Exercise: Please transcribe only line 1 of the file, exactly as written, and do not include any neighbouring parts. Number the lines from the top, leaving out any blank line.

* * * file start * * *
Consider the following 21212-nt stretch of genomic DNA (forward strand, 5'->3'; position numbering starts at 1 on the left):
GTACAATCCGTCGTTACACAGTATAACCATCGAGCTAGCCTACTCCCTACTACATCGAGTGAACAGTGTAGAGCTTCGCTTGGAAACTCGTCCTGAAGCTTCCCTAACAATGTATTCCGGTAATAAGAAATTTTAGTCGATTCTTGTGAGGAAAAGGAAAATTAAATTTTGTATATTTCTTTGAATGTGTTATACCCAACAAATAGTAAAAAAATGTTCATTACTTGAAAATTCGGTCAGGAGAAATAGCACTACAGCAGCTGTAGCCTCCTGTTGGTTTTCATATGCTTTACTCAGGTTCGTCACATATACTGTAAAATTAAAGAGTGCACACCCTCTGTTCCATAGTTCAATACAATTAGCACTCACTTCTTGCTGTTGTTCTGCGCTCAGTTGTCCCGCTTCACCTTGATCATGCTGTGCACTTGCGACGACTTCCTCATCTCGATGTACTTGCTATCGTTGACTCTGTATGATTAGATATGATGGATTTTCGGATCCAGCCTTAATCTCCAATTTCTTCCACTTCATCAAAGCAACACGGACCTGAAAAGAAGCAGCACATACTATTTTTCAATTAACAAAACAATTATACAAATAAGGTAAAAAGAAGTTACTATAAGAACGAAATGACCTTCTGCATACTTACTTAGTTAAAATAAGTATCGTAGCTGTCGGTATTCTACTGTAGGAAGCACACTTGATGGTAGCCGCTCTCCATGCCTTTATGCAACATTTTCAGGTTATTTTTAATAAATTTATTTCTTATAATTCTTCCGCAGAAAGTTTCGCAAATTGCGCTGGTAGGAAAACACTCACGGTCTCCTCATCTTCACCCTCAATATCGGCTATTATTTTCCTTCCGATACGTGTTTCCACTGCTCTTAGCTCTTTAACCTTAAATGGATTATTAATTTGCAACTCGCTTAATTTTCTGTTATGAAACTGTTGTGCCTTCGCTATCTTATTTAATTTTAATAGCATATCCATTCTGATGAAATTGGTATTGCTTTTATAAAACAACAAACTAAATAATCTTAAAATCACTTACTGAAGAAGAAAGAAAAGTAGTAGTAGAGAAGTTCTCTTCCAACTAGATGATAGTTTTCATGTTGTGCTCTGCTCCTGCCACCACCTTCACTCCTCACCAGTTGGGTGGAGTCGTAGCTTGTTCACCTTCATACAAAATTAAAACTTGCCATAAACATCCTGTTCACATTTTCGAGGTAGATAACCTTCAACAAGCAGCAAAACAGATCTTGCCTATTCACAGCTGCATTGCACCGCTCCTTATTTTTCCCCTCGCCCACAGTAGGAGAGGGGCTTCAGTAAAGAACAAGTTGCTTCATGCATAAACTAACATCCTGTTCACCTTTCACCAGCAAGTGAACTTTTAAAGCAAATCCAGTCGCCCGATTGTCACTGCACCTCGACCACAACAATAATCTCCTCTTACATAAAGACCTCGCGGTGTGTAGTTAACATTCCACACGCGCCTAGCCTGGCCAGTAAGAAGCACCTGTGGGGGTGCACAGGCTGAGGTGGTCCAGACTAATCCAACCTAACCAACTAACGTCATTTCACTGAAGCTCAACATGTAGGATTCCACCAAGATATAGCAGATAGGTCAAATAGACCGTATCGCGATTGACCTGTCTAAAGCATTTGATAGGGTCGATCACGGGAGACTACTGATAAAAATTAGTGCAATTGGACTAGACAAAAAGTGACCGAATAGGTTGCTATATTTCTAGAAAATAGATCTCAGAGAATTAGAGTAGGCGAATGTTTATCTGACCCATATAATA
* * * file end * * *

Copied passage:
Consider the following 21212-nt stretch of genomic DNA (forward strand, 5'->3'; position numbering starts at 1 on the left):